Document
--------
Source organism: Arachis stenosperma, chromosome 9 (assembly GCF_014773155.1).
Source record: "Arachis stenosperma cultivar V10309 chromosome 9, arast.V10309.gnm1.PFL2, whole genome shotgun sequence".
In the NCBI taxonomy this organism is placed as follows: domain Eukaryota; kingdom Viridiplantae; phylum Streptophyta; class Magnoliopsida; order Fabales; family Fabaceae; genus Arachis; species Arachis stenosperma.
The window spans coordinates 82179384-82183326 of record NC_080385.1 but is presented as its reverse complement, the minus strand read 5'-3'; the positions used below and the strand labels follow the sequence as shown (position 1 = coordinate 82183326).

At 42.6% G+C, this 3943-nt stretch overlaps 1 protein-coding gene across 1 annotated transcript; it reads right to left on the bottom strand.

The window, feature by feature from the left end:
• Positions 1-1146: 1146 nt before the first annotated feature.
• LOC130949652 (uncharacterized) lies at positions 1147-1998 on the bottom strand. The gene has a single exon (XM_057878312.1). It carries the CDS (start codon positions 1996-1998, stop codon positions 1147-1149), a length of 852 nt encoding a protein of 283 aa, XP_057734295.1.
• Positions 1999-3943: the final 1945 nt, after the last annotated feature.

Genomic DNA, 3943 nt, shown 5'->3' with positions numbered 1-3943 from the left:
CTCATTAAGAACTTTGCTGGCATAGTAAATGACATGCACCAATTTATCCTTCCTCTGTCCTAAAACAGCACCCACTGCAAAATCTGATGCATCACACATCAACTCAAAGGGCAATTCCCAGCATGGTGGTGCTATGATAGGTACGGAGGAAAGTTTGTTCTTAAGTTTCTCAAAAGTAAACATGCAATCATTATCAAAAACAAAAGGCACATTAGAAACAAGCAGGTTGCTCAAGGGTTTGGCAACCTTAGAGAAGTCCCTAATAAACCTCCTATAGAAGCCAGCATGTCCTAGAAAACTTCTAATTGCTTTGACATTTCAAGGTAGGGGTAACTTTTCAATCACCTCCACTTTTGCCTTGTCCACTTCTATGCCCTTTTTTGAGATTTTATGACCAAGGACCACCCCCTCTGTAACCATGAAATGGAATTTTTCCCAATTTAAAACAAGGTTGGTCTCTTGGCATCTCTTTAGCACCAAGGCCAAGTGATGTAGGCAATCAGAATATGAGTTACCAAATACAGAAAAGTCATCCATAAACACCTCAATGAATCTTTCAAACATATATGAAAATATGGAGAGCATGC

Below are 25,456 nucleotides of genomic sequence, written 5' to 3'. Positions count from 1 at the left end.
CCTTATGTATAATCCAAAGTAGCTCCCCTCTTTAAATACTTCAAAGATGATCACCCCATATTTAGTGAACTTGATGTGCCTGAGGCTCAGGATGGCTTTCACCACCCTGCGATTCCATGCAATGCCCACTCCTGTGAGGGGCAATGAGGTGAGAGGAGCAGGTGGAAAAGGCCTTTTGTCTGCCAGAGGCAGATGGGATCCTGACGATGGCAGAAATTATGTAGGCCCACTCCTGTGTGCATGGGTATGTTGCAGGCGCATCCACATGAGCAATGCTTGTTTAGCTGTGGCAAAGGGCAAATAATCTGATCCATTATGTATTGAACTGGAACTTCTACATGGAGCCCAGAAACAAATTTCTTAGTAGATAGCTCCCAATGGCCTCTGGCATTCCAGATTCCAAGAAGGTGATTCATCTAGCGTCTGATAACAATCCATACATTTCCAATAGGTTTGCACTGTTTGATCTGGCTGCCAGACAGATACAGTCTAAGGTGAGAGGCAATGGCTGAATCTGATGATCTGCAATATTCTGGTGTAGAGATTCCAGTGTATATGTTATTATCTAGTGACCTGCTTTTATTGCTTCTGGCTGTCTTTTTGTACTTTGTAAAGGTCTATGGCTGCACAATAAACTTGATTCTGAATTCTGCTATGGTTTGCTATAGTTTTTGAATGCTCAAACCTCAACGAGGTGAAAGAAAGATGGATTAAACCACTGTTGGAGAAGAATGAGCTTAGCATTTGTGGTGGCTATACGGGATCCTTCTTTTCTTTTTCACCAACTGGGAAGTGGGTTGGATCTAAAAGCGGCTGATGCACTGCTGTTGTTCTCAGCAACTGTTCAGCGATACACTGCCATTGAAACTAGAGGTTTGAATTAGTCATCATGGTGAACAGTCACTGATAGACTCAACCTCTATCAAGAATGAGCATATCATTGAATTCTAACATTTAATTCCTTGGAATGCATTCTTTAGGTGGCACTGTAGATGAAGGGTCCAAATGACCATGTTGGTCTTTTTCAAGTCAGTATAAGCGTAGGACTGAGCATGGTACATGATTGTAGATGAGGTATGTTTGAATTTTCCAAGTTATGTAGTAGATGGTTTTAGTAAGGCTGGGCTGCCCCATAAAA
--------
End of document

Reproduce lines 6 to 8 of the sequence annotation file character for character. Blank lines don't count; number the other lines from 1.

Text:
The window, feature by feature from the left end:
• Positions 1-1146: 1146 nt before the first annotated feature.
• LOC130949652 (uncharacterized) lies at positions 1147-1998 on the bottom strand. The gene has a single exon (XM_057878312.1). It carries the CDS (start codon positions 1996-1998, stop codon positions 1147-1149), a length of 852 nt encoding a protein of 283 aa, XP_057734295.1.